Egyptian Cuisine

Egyptian food is similar to food in other Mediterranean countries. If you’ve traveled in the Middle East (especially Turkey), you will find the food similar — lots of fresh vegetables, stewed together, with a bit of meat for seasoning. Salads of greens or fruit, breads, fresh fish and fresh meats of all sorts (most popular are chicken, mutton, and beef), as well as dairy (yogurt, cheese, and butter), tomatoes, olives, cucumbers, and cheese are common dishes.

Breakfast in all TOET tour hotels is a large buffet of cereal, eggs, meat, fruit, cheese, yogurt, and breads. Egyptians eat beans (“fuul”), tomatoes, olives, and cucumbers for breakfast.

Other meals consist of a round flatbread, rice, beans, an array of fresh vegetables, and a little meat for seasoning. Egyptian cuisine has a lot of onions, tomatoes, peppers, garlic, and potatoes. In general it is not very spicy, although a few select dishes can be quite hot!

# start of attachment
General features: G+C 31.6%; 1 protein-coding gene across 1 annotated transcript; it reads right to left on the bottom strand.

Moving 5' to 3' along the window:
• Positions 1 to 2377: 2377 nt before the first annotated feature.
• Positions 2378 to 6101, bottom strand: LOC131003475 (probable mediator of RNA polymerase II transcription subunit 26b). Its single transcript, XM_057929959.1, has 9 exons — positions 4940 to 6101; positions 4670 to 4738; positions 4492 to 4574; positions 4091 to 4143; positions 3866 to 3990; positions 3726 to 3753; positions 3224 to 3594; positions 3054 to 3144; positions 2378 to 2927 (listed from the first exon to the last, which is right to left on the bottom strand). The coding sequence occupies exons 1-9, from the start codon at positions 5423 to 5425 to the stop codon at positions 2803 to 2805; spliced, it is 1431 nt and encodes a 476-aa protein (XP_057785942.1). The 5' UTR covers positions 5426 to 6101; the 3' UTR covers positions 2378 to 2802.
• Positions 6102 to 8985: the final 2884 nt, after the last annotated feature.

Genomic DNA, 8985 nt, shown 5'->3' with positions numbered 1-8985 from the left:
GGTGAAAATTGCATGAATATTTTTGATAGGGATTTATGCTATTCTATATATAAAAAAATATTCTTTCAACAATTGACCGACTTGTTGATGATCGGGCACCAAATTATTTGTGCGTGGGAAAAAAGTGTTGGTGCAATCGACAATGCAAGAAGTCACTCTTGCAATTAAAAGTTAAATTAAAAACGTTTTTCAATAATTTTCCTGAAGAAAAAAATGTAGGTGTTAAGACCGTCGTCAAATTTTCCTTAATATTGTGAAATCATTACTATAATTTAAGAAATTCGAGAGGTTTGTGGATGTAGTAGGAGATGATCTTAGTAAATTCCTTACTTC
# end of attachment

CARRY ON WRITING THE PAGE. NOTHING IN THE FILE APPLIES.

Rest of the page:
For the vegetarian tourist, enjoy almost any dish made to order without meat.

In Alexandria, we highly recommend the fresh seafood of all types which is always available.

Dessert is fruit or various types of cakes with a honey syrup on it (think baklava), with coffee or tea.

The national drink of Egypt is chai (also pronounced shai) — tea. It is often brewed very strong and is served with sugar. Mint tea is also popular. Coffee is always available, but tea is the norm. Another popular drink is sahlab, a hot, sweet coconut drink often served with peanuts, sesame seeds, and/or raisins. Each establishment is justifiably proud of its own version of sahlab.

Foods to try in Egypt:

  • Fuul (beans)
  • Egyptian “pizza”
  • Koshary (a mixture of lentils, noodles, rice, chickpeas, and vermicelli)
  • flatbread dipped in various sauces
  • halawa (similar to a crumbly peanut butter)